The usual year-end round-up – not necessarily the best movies or disks, but some of the ones I most enjoyed, from high art to entertaining trash. The sheer range of what’s available should lay to rest any lingering rumours about the demise of physical media.
Two early films from the career of Albert Finney receive excellent releases from Indicator. Finney’s Charlie Bubbles (1968) and Stephen Frears’ Gumshoe (1971) showcase the actor’s strengths and weaknesses.
International hit men, a widescreen travelogue, Asian action, World War Two, sex with an immortal monster, the zombie apocalypse, necrophilia and interstellar space travel … another mixed bag of recent viewing.
Horror, westerns science fiction, crime, magic, demons, vampires, zombies, witches, a one-legged detective, people trapped in a deadly house, a damsel in distress and a film editor driven mad by cheap exploitation movies …
A random selection of recent viewing, from Nazi propaganda to British Angry Young Men, from classic sci-fi to the 1960s revival of a French criminal mastermind as slapstick pastiche.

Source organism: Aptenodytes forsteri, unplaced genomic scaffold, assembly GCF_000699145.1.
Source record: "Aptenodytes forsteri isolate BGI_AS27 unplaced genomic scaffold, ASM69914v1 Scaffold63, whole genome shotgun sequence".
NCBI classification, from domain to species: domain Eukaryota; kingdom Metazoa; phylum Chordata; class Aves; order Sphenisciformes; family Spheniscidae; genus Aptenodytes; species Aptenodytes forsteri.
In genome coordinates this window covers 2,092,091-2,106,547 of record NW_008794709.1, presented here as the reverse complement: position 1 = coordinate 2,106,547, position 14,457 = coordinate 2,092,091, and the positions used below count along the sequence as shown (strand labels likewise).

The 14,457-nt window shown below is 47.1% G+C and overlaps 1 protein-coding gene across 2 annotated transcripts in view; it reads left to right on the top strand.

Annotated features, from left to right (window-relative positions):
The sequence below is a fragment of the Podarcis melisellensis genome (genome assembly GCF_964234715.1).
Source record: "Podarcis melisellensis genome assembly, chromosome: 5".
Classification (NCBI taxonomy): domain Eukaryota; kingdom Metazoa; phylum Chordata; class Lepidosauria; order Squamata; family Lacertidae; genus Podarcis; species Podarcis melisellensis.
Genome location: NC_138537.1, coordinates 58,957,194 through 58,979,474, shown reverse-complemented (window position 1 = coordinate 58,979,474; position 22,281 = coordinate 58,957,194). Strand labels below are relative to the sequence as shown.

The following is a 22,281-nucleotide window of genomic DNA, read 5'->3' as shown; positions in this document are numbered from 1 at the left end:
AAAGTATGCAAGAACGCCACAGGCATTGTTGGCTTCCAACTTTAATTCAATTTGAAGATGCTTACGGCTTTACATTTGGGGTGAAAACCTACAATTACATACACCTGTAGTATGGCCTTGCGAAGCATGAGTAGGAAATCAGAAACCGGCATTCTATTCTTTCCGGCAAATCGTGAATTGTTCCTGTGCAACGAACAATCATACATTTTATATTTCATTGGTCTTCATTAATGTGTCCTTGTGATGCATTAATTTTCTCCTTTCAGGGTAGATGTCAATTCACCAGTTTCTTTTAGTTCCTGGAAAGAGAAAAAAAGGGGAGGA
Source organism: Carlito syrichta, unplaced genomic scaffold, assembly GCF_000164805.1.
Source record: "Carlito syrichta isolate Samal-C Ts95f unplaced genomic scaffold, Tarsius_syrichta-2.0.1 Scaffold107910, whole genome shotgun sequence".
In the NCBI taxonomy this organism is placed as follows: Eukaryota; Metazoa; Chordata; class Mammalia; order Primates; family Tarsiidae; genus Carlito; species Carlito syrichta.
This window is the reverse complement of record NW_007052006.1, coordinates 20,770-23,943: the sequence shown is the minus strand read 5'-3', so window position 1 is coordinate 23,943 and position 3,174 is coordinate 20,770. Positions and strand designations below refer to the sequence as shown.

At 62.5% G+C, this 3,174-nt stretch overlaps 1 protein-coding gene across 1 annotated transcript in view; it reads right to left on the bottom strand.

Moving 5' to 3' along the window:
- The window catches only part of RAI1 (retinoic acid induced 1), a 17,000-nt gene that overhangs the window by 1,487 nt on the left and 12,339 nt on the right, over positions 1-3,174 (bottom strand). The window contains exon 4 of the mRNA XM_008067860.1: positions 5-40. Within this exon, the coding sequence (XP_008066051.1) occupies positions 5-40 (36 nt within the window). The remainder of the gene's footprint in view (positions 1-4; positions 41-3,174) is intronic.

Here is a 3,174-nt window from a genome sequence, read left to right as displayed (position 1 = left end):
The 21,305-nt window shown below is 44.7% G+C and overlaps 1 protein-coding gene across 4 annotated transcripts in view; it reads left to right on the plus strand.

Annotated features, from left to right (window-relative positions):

Following the surprise international success of Gregory’s Girl (1980), writer-director Bill Forsyth was given greater resources by producer David Puttnam and made what on the surface was a whimsical comedy reminiscent of Ealing Studios in the ’50s; three-and-a-half decades later, the delightfully charming Local Hero (1983) can be seen as a subtly prescient warning about the most urgently pressing issues we now face – climate change and the need to find sustainable ways to inhabit the planet.
Criterion’s Blu-ray release of Ernst Lubitsch’s final completed feature, Cluny Brown (1946), presents this richly layered comic gem in a luminous 4K restoration. This underrated romantic comedy which skewers rigid British class attitudes on the eve of World War Two is one of Lubitsch’s masterpieces.
Ozu Yasujiro’s melancholy social comedy The Flavor of Green Tea Over Rice (1952), which reflects major shifts in Japanese life in the post-war period, receives an excellent release from the Criterion Collection.
Criterion once again showcases the prodigious talent of French writer and filmmaker Marcel Pagnol with their Blu-ray release of The Baker’s Wife (1938), considered to be his best film.
Recent disks from Indicator present a wide variety of styles and genres from bleak ’60s espionage to slick 1970s big studio exploitation, charming period comedy to enjoyable if less-than-scary horror.